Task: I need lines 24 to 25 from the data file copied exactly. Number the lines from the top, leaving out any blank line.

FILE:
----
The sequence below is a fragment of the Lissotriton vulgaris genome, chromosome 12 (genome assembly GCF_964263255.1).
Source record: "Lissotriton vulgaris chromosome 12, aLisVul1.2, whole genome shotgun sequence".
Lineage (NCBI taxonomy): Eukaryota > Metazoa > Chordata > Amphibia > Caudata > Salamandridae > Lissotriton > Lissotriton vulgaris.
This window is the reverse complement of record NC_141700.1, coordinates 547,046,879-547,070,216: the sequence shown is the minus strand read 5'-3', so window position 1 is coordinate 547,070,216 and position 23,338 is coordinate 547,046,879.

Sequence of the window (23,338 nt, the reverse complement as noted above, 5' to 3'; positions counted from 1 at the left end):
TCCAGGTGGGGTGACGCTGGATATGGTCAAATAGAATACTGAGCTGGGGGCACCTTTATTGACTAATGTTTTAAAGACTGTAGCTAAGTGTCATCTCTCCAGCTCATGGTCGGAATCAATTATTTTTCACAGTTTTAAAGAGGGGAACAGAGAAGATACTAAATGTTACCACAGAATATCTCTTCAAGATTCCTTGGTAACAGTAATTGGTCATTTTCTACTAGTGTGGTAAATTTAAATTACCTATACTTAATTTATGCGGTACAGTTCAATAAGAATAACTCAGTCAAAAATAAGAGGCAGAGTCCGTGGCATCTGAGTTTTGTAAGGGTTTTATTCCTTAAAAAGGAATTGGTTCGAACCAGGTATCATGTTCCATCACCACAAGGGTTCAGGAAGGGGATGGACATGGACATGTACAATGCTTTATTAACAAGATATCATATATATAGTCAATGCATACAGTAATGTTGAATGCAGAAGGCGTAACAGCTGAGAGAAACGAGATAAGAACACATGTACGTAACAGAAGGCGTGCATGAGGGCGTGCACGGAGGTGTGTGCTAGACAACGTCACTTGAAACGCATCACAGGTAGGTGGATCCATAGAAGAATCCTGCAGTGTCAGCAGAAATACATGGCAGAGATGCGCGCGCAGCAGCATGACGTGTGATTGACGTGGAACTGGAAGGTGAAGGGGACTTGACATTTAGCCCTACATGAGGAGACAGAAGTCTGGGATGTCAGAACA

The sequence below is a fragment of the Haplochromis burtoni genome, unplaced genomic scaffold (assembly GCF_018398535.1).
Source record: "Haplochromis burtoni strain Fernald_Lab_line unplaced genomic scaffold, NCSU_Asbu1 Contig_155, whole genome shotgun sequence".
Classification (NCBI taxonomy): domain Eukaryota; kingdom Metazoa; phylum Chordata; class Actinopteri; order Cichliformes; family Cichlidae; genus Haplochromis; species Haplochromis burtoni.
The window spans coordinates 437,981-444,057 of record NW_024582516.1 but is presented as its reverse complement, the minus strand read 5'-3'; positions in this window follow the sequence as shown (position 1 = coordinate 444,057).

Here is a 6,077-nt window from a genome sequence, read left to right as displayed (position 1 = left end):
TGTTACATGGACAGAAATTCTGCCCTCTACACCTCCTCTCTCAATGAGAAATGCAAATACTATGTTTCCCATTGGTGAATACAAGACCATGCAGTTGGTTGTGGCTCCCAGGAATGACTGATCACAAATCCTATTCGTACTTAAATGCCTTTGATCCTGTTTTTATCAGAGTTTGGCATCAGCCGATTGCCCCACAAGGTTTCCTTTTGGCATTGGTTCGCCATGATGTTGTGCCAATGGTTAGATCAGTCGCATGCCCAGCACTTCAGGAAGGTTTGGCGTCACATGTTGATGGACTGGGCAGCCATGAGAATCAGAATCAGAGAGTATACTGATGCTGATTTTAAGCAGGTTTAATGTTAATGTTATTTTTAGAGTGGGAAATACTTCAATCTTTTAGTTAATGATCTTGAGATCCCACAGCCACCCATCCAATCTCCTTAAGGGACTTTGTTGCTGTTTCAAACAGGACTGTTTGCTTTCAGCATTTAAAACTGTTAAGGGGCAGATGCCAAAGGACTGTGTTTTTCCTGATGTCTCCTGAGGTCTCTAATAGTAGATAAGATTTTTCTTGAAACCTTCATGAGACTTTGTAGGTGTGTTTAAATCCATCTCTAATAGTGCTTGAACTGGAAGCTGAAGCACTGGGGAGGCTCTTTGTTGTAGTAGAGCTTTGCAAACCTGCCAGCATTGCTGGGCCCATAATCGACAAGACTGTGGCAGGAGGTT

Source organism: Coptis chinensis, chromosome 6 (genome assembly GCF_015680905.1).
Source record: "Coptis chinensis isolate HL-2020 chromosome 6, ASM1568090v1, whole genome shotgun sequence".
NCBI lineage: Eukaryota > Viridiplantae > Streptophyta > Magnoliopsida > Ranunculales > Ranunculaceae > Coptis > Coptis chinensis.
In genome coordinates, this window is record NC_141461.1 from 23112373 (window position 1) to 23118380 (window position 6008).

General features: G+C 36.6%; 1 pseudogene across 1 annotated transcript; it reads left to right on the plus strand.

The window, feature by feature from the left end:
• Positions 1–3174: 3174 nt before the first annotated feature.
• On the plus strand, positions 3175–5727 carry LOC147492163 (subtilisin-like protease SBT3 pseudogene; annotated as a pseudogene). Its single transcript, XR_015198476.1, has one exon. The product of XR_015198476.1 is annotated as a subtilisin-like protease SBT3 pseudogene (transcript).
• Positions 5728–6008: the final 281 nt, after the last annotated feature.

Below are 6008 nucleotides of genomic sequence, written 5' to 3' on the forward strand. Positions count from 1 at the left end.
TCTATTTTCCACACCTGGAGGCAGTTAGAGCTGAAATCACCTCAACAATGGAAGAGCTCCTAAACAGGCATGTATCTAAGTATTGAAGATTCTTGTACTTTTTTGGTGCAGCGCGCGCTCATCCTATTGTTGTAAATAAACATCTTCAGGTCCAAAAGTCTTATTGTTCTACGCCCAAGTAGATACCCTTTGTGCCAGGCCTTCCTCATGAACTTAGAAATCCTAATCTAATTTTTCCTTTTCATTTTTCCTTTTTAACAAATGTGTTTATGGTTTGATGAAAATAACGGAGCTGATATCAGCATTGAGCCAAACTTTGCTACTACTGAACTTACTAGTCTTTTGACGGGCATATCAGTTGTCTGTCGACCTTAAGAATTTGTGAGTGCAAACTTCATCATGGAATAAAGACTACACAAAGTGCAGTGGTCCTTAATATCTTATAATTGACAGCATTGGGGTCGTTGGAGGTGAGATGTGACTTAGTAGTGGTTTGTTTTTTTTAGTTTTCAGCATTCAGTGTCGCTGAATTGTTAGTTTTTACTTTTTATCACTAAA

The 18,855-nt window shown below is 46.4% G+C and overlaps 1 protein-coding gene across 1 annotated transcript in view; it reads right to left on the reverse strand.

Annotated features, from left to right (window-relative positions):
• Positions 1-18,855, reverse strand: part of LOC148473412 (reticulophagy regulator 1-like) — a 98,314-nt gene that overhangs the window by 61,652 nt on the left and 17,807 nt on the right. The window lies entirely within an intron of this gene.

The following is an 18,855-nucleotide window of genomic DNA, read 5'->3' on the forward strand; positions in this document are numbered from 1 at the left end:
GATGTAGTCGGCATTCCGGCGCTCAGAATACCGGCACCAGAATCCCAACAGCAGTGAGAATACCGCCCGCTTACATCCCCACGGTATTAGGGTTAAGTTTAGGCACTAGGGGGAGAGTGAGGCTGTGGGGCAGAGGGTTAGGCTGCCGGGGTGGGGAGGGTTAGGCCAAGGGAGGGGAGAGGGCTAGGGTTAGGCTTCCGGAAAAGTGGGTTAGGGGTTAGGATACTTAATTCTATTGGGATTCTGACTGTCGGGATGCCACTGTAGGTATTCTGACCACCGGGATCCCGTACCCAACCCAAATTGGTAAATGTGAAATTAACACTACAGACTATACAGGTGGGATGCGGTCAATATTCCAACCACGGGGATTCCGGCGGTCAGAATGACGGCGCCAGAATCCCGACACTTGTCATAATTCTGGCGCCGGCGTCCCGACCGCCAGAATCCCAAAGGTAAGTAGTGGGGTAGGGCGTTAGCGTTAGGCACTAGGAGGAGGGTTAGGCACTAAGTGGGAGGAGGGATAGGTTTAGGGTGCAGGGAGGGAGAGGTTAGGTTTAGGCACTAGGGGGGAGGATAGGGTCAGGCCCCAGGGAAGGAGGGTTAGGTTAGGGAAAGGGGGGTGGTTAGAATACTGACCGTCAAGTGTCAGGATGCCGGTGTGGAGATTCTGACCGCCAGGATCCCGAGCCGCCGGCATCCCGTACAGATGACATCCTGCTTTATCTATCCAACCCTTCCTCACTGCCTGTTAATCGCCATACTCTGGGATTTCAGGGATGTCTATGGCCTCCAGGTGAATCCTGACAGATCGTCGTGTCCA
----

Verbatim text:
The 18,855-nt window shown below is 46.4% G+C and overlaps 1 protein-coding gene across 1 annotated transcript in view; it reads right to left on the reverse strand.

Annotated features, from left to right (window-relative positions):